By Barbara Kessler
Green Right Now

When the Food is Free Project launched its front yard garden in central Austin in 2012, it really struck a chord with the neighbors.

Make that gourd. It struck a gourd, because within weeks the neighbors had begun to host their own front yard community gardens. Today, 19 of 30 houses on the block boast front yard gardens.

FIF-AustinIt was a beautiful thing, this street of gardens greening up Joe Sayers Avenue, just north of the University of Texas campus. And the idea of using urban front yards for edible, sharable food was so intrinsically just right for the times that it quickly mushroomed. Food is Free emboldened thousands of people yearning to turn yards into gardens and the concept spread around the globe spontaneously, fed by social media. It jumped as far as Tasmania, the first location to replicate FiF, and within Texas; the third site that popped up was just down the road from Austin in San Marcos.

Food is Free Project founder John V. Edwards now counts an incredible 190 cities as having reached out to start their own FiF projects.

But back in Austin, food wasn’t the only thing growing in the ‘hood —  buildings were too. The urban, blue-leaning and some say “weird” heart of Texas was exploding with downtown renovations and gentrifying neighborhoods. Cozy WWII-era clapboards were being replaced by three-level condos and luxury Hill Country-style duplexes. The storied land of the slackers that had been captured to perfection by director Richard Linklater was becoming an empire for hackers, or at least software engineers.

By 2014, someone was eyeing the lot with the old blue house enrobed by a profusion of fruits and vegetables, and they weren’t looking for a free apple. They wanted to re-develop the land, and they offered $450,000 cash to the owner of house, the landlord of the Food is Free Project.

The landlord gave Edwards and his non-profit project the first option on the property. Edwards, a former UT-Austin film student who had briefly sold cancer insurance (“it opened up my mind to the food and chemicals in our lifestyles”) before turning to gardening, was torn. He and his compatriots gnawed on the idea, inclined initially to try to buy the property. They’d built the Joe Sayers Avenue headquarters into a bustling center of horticulture. It now had an outdoor kitchen used in classes on how to grow and cook food; a hugelkultur spiral garden (fed by logs buried below); a tool sharing program, a fish pond, a rooster, two mini pet pigs, 12 chickens and a partridge in a pear tree. OK I made up the partridge. But you can hear doves cooing across the settled neighborhood.

“We’ve put years of work into developing this farm, planting fruit trees, and it was hard to imagine all that work being paved over by condos,” Edwards said, in an interview with Green Right Now. The group also rued the potential loss of the “meaningful relationships” that had blossomed when the neighbors had moved their gardening enterprises out from behind backyard fences to their front yards.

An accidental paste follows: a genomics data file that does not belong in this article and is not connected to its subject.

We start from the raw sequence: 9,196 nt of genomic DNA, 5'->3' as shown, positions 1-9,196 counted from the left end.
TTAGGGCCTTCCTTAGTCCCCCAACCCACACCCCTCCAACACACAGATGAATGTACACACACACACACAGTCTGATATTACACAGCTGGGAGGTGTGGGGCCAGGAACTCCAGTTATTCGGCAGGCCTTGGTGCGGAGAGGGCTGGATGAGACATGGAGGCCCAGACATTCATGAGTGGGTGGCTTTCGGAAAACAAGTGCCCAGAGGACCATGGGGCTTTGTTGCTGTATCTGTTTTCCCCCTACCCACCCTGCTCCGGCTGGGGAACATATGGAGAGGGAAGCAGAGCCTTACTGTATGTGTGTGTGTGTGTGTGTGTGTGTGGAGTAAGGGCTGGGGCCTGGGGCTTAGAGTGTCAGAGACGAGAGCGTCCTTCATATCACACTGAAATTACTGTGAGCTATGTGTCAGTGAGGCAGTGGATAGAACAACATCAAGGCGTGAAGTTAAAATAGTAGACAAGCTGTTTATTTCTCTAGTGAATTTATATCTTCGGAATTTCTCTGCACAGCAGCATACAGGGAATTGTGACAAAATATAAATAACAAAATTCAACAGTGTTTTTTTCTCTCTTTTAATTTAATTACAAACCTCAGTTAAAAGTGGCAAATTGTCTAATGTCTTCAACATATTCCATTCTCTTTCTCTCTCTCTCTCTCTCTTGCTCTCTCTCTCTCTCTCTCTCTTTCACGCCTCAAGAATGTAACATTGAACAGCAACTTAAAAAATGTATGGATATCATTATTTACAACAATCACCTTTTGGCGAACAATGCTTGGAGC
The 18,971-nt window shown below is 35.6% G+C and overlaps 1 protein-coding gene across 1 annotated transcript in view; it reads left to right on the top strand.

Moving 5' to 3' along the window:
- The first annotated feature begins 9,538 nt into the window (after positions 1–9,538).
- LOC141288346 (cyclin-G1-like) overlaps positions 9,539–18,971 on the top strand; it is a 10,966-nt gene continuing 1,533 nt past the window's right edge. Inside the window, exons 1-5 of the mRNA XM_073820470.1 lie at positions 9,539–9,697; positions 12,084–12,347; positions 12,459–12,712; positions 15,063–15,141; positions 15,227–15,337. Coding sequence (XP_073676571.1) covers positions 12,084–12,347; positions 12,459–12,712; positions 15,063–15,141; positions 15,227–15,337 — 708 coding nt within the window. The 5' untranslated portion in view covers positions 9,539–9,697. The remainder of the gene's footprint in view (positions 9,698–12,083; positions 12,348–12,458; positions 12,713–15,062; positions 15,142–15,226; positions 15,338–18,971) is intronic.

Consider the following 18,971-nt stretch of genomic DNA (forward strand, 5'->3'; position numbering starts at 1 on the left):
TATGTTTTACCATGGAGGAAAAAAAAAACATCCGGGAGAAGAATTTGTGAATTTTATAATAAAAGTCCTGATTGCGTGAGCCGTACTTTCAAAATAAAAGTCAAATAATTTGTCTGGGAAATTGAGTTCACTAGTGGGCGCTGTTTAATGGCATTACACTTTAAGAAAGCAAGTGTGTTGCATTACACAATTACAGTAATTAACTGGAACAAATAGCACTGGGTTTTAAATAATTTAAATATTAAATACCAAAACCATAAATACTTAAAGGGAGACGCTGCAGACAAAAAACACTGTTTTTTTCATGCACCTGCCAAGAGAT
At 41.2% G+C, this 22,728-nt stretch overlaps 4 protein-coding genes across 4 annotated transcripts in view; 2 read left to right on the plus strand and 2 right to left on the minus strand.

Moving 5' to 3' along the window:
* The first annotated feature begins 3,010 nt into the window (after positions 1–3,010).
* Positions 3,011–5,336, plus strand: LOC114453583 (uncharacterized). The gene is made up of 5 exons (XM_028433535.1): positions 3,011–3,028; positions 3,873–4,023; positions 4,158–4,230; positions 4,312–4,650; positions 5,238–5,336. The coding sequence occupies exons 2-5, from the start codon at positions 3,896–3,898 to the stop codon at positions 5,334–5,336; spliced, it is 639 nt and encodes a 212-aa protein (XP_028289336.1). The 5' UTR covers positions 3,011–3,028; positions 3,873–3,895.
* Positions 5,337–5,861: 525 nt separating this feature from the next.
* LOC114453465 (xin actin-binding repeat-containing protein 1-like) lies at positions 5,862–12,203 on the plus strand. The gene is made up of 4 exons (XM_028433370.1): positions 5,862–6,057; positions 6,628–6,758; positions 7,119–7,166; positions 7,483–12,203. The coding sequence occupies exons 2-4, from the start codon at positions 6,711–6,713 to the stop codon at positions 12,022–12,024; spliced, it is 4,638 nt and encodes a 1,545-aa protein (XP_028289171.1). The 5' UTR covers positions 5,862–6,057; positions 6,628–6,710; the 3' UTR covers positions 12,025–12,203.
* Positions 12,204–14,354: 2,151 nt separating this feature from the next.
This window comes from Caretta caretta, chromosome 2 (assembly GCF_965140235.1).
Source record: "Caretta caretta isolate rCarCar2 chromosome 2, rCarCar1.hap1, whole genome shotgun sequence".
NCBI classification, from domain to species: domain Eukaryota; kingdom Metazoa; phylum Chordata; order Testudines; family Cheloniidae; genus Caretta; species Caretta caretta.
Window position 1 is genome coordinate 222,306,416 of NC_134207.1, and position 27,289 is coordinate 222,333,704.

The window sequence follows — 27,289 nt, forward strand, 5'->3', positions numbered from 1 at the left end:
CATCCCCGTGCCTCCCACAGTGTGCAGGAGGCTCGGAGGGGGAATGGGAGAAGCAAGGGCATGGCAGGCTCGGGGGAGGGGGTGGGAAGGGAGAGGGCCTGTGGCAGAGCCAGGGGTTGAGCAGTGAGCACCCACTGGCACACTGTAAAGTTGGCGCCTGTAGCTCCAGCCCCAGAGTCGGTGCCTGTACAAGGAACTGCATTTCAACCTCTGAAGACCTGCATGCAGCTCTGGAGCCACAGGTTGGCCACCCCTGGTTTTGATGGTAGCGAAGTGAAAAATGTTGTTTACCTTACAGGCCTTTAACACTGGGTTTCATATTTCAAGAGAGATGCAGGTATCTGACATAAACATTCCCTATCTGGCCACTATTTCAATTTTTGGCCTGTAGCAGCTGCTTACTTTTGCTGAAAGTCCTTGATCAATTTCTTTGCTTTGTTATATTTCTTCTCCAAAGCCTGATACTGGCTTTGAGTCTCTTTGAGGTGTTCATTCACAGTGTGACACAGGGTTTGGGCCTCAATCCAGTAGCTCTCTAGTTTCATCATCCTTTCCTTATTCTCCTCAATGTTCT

But it was also hard to imagine coming up with $450 K overnight. So they threw the question out to their many followers on Facebook, and got a surprising response.

“When we shared our situation with our online community we were overwhelmed with support to crowdfund for our next farm,” Edwards said. “Our fans reminded us that The Food is Free Project has already become a worldwide movement to grow food and share it with the community, and that its headquarters can exist anywhere.”

It made sense. FiF could use a little more space, and its money could go further if the managers found a peaceful spot farther from the cranes and bulldozers. The group wanted to grow the enterprise anyway and a new headquarters could make room for visitors on education missions.

“I strangely wonder how things might now evolve in a way we could have never imagined. Now we have the opportunity to create a space that can host leaders from around the world to come together, share ideas and they can go back and take action in their piece of the world. We see our new farm as a chance to create open source plans and document every step of our endeavors,” Edwards said.

Or as he put it in a news release, announcing the project’s next step, a crowd-funding campaign on IndieGoGo:

“We’re creating a network of food growers, sharers, and change-makers. We’ve realized the power of inspiration and action is strong and our efforts affect others far beyond our own horizon.”

Their goal is to raise $250,000 to buy and build a new “Open Source Farm.” Contributors will get various perks, ranging from recognition, a FiF T-shirt or a fruit tree named after you, ranging up to the privilege of naming a chicken (for a $1,000 donation) or even the greenhouse (that’ll set up back $20K).

And as always, you can join the project by creating your own front yard garden. Because, Food is Free. (Real estate, not so much.)